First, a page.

An article in Britain's The Guardian this week says that the citizens of the North Korean prison state are finally fed up with the murderous Communist regime that has kept them in crushing poverty and isolation since 1949.
Shockingly, much of the change in feeling can be blamed on North Koreans working in China, who bring back stories of freedom and wealth. Although the People's Republic of China is also a brutal totalitarian dictatorship that suppresses speech and keeps the majority of its citizens working for slave wages, in comparison to its client state on the Korean Peninsula, China is a beacon of freedom and opportunity.
“The biggest difference is that here [China] they respect human rights. You can sell whatever you want and go to foreign countries and do whatever you want; everything is free here. There is no control,” North Korean worker Chae Un-ee told The Guardian. "“Twenty years ago North Korea was better. Life was comfortable and people didn’t have bad thoughts. Now everybody is angry."
Imagine what things must be like under boy dictator Kim "Fatty the Third" Jong-un, if she thinks China respects human rights.
Travelers to China also describe the ready availability of food, shelves stocked in stores, and reliable utilities. "“You can just shower at home, any time, whenever you want,” said another worker, Chae Young-hee.
One worker said that, while half the country believes the propaganda that South Korea and the West are hellholes where citizens are routinely crushed by American tanks, the other half is aware of the freedom and opportunity waiting south of the DMZ.
The North Korean economy has actually improved since a disastrous currency reform obliterated citizens' savings and spiked food prices in 2009. But North Koreans have not forgotten the famines and purges, and the slightly increased prosperity seems to have only exacerbated their grievances. And although economic data about North Korea is hard to find, the World Food Programme estimates that 80% of North Koreans live under starvation conditions. Meanwhile, the regime wastes money on a farcical "space program."
Citizens also noticed the violent purge last year of the upper ranks of the Workers' Party of Korea, in which Kim Jong-un executed his powerful, politically-connected uncle and pretty much anyone his uncle had ever met. They think that if even the top Communist party brass aren't safe, then what chance do they have?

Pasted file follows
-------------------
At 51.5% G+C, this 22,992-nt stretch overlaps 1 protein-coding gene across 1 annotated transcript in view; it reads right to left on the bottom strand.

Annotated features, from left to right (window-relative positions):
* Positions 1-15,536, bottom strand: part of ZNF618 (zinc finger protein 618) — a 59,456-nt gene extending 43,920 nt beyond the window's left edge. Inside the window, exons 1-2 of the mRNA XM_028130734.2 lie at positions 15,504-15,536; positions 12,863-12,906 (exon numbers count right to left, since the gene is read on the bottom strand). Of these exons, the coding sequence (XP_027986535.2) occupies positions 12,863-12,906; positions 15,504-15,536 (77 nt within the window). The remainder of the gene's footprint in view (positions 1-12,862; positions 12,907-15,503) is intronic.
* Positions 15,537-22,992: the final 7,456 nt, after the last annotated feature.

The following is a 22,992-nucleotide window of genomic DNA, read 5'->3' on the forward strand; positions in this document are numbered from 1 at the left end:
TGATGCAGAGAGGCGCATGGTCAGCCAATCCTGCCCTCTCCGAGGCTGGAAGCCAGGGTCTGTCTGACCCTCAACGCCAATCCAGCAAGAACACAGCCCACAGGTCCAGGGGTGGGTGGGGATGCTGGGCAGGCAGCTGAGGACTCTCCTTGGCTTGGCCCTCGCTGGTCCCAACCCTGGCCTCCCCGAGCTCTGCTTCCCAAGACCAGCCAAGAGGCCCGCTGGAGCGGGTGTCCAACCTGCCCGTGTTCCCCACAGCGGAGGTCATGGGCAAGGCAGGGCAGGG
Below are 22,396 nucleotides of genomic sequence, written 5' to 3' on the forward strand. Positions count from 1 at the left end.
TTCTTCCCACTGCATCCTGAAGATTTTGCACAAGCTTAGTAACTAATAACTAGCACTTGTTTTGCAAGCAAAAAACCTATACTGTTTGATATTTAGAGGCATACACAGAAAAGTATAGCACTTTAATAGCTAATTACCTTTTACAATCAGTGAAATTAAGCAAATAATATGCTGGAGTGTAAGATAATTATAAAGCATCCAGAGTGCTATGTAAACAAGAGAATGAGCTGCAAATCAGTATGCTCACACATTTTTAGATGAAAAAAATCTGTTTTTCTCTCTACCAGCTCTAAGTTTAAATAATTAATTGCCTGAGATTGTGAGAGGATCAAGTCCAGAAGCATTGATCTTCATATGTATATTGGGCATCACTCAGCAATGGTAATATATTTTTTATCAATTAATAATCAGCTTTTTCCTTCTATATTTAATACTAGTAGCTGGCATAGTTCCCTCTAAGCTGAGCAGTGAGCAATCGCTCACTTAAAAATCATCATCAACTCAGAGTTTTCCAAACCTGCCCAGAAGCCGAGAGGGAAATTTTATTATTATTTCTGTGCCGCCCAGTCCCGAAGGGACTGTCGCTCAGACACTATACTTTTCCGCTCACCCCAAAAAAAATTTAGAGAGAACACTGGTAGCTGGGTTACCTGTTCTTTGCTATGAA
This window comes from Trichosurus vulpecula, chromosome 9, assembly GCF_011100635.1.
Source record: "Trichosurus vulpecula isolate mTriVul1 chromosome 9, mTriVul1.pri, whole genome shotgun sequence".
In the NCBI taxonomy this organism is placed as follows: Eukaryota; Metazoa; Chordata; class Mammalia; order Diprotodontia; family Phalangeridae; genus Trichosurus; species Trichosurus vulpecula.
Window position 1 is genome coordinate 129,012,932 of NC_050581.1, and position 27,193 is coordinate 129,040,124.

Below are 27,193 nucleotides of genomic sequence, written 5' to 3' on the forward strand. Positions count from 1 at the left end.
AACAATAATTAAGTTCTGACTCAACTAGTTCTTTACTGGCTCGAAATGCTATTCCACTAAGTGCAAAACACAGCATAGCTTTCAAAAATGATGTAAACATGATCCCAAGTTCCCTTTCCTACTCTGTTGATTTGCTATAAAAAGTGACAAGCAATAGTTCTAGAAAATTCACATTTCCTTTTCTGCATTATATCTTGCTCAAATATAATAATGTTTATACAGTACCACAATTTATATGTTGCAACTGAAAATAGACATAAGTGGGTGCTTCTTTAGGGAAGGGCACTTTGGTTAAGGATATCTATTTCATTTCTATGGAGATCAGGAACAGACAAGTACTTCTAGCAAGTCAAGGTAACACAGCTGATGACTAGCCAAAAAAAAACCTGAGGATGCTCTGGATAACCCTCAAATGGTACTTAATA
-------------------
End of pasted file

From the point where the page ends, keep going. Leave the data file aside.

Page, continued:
Andrei Lankov, a Russian-born professor of Korean history at Kookmin University in Seoul, has long said that the chances of a popular revolution against the Kim regime were "essentially zero." "Now I’m changing my mind,” he told The Guardian.
“There’s conflict with the world and people are controlled. We need freedom to make things better,” North Korean Kim Myong-eul told The Guardian.
In other DPRK news this week, the regime blasted a human rights report from the UN Commission of Inquiry into Human Rights in North Korea, saying the commission's chairperson, former Australian high court jurist Michael Kirby, was a "disgusting old lecher with a 40-odd-year-long career of homosexuality. … It is ridiculous for such gay [sic] to sponsor dealing with others’ human rights issue." The regime also said, "He is now over seventy, but he is still anxious to get married to his homosexual partner."
Also this week, South Korean officials expressed their concern that the North will carry out a fourth underground nuclear weapons test this week, timed to coincide with US president Barack Obama's arrival in Seoul on Friday. Observers are reporting increased activity at the North's main nuclear testing site at Punggye-ri; but others suggest such a test, if timed with the Obama visit, would infuriate Beijing.